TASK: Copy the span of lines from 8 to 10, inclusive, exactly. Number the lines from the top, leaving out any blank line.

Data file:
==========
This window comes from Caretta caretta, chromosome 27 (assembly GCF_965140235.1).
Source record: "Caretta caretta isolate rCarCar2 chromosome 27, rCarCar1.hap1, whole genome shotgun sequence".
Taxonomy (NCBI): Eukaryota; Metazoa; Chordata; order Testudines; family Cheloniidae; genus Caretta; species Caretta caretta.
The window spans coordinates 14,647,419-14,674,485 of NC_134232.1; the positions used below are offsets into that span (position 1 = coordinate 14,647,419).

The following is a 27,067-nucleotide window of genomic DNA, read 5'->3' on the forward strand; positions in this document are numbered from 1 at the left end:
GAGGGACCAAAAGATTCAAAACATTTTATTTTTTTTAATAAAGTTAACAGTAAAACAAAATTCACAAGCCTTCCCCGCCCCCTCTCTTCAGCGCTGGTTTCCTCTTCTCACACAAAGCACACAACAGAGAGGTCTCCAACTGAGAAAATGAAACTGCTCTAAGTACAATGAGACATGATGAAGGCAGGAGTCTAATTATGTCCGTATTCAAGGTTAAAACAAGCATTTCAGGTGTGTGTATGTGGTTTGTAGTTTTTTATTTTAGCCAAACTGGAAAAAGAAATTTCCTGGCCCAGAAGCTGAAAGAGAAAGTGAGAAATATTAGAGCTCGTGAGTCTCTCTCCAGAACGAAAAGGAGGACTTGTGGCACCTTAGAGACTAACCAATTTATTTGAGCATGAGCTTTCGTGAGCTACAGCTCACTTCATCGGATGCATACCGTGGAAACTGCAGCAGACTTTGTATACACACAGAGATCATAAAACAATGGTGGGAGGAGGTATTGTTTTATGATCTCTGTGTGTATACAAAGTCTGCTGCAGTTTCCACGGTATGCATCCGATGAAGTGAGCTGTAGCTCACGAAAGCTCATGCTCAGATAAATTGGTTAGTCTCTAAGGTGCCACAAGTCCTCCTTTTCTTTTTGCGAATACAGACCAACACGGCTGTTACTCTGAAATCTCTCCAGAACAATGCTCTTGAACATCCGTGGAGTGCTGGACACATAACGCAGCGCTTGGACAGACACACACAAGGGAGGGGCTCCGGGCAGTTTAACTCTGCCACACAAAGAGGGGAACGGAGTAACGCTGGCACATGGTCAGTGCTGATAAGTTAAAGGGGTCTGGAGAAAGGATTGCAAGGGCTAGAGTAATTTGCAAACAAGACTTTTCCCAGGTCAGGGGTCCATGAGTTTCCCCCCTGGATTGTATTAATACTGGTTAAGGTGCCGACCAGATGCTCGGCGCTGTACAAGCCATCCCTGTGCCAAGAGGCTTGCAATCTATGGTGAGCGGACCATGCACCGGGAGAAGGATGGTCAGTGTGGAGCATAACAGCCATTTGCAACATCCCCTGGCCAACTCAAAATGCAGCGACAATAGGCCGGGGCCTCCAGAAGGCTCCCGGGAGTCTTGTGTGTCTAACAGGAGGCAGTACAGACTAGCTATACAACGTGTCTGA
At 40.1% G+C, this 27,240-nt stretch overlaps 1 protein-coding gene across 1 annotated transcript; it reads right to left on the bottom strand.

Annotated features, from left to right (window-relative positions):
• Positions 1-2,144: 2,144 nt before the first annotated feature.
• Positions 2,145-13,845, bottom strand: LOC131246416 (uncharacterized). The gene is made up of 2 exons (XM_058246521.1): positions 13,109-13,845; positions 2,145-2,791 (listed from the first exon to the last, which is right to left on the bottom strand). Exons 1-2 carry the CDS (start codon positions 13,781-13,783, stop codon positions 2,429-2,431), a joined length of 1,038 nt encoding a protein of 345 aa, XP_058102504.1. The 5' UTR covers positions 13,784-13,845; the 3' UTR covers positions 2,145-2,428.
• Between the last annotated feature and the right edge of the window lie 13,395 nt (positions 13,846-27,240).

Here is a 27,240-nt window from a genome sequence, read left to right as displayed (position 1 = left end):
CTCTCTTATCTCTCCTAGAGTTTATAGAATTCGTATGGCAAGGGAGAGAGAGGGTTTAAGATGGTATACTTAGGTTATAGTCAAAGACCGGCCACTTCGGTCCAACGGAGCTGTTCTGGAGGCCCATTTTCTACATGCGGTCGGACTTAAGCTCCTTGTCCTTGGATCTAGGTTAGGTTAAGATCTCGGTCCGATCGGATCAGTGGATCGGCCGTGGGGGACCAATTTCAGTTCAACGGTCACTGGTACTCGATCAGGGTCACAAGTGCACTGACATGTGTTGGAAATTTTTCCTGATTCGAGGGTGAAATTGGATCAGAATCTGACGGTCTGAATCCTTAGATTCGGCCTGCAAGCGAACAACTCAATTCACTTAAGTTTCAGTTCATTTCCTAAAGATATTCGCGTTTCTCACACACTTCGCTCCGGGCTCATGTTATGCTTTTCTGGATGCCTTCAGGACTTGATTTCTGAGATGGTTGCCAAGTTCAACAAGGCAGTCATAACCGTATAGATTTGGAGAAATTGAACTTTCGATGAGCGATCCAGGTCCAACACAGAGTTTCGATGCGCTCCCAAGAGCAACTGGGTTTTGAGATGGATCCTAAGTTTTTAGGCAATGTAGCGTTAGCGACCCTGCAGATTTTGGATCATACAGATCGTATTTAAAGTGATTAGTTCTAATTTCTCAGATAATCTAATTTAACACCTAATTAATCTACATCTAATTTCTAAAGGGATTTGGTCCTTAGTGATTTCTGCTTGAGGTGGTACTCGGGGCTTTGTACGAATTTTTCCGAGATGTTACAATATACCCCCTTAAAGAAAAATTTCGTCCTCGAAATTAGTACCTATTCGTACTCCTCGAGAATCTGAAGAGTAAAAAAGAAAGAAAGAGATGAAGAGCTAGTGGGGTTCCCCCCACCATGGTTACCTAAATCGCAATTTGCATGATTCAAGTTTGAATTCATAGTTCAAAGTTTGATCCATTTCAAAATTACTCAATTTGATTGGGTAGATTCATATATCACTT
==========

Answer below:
Annotated features, from left to right (window-relative positions):
• Positions 1-2,144: 2,144 nt before the first annotated feature.
• Positions 2,145-13,845, bottom strand: LOC131246416 (uncharacterized). The gene is made up of 2 exons (XM_058246521.1): positions 13,109-13,845; positions 2,145-2,791 (listed from the first exon to the last, which is right to left on the bottom strand). Exons 1-2 carry the CDS (start codon positions 13,781-13,783, stop codon positions 2,429-2,431), a joined length of 1,038 nt encoding a protein of 345 aa, XP_058102504.1. The 5' UTR covers positions 13,784-13,845; the 3' UTR covers positions 2,145-2,428.